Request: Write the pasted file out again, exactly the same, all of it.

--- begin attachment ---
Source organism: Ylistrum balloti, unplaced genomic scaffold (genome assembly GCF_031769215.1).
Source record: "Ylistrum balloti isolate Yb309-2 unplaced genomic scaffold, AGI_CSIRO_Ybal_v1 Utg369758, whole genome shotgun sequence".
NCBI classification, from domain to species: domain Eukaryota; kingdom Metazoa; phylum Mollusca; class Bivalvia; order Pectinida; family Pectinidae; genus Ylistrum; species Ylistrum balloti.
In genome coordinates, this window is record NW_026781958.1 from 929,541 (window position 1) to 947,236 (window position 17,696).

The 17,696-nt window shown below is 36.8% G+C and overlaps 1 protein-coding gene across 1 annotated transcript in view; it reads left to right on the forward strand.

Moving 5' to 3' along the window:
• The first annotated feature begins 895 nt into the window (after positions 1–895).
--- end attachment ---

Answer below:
Source organism: Ylistrum balloti, unplaced genomic scaffold (genome assembly GCF_031769215.1).
Source record: "Ylistrum balloti isolate Yb309-2 unplaced genomic scaffold, AGI_CSIRO_Ybal_v1 Utg369758, whole genome shotgun sequence".
NCBI classification, from domain to species: domain Eukaryota; kingdom Metazoa; phylum Mollusca; class Bivalvia; order Pectinida; family Pectinidae; genus Ylistrum; species Ylistrum balloti.
In genome coordinates, this window is record NW_026781958.1 from 929,541 (window position 1) to 947,236 (window position 17,696).

The 17,696-nt window shown below is 36.8% G+C and overlaps 1 protein-coding gene across 1 annotated transcript in view; it reads left to right on the forward strand.

Moving 5' to 3' along the window:
• The first annotated feature begins 895 nt into the window (after positions 1–895).